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A health flexible savings account, or health FSA, is an account that you contribute money to where the funds are dedicated to medical expenses, such as deductibles and copays. You can put up to $2,500 in your health FSA each year, but that money must be spent during the plan year. A grace period and a run-out period are two important terms for those who have a health FSA.A grace period is the time that you have to incur medical costs once your plan year has ended. A grace period can be as long as two-and-a-half months, but employers decide if you get a grace period and how long it lasts. If your employer decides not to allow a grace period, then another option is to allow up to $500 to be carried over to the next plan year. Only one of these options can be used, but an employer is not required to use either of these options.

A run-out period is how long you have to file a claim for medical costs incurred during the plan year and during the grace period following the plan year. Run-out periods last 90 days after the end of the plan year. So, if your plan year is from Jan. 1, 2014, to Dec. 31, 2014, you have until March 31, 2015 to file a claim. The time between Jan. 1, 2015 to March 31, 2015 is your run-out period.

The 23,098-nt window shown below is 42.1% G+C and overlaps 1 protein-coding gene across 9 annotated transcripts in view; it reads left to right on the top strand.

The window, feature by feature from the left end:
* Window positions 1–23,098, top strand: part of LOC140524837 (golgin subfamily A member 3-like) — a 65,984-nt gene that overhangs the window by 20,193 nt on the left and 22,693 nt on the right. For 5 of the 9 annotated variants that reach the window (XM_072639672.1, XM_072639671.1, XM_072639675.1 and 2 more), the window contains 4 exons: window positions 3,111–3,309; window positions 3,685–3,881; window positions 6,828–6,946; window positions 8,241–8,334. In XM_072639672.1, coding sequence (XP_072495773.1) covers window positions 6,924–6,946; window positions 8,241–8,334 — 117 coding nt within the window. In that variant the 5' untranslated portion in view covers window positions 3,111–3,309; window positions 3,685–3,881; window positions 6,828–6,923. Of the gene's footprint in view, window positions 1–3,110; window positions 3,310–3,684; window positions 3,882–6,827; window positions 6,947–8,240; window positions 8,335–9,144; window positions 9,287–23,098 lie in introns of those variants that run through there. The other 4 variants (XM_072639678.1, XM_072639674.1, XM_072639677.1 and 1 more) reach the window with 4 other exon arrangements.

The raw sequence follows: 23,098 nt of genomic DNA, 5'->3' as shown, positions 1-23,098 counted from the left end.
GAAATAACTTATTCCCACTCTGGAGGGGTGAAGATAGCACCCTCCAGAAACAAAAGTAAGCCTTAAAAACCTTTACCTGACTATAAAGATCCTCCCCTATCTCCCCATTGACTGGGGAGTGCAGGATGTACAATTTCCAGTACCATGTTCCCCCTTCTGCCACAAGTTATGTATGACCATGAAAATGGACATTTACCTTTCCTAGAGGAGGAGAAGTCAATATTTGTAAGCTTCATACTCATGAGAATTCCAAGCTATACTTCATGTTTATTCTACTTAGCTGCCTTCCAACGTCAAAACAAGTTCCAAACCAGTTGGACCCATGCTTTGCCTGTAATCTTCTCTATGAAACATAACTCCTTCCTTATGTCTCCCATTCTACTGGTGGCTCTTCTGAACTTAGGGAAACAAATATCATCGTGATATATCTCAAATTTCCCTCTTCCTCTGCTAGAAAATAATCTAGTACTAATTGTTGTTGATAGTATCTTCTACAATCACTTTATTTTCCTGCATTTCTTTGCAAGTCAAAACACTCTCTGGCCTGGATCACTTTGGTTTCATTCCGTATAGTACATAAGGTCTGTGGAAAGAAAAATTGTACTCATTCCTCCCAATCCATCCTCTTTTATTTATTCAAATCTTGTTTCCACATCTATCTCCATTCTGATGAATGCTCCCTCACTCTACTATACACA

A run-out period and a grace period, if you have one, overlap and expenses incurred during the grace period must be claimed before the run-out period ends. Any money remaining in the account at the end of the run-out period that cannot be carried over into the next plan year is forfeited. Since you do not have to put the full $2,500 into the account each year, you should carefully decide how much to contribute so that you don’t lose money, especially if you have low medical expenses and your employer does not offer a grace period or a carry over.

Despite this use-it-or-lose-it downside, the biggest advantage of a health FSA is that you can contribute the money before taxes are deducted, essentially making the money tax free. Since the top tax bracket in 2014 is 39.6%, the highest potential tax saving on the full contribution amount of $2,500 is $990. The choice for this consumer is $1,510 in his or her pocket or $2,500 to pay for medical expenses. Those who are in lower tax brackets and those who do not contribute the full amount have a lower tax savings, but if you know you will spend the money anyway, you can put some of your tax money towards medical costs.

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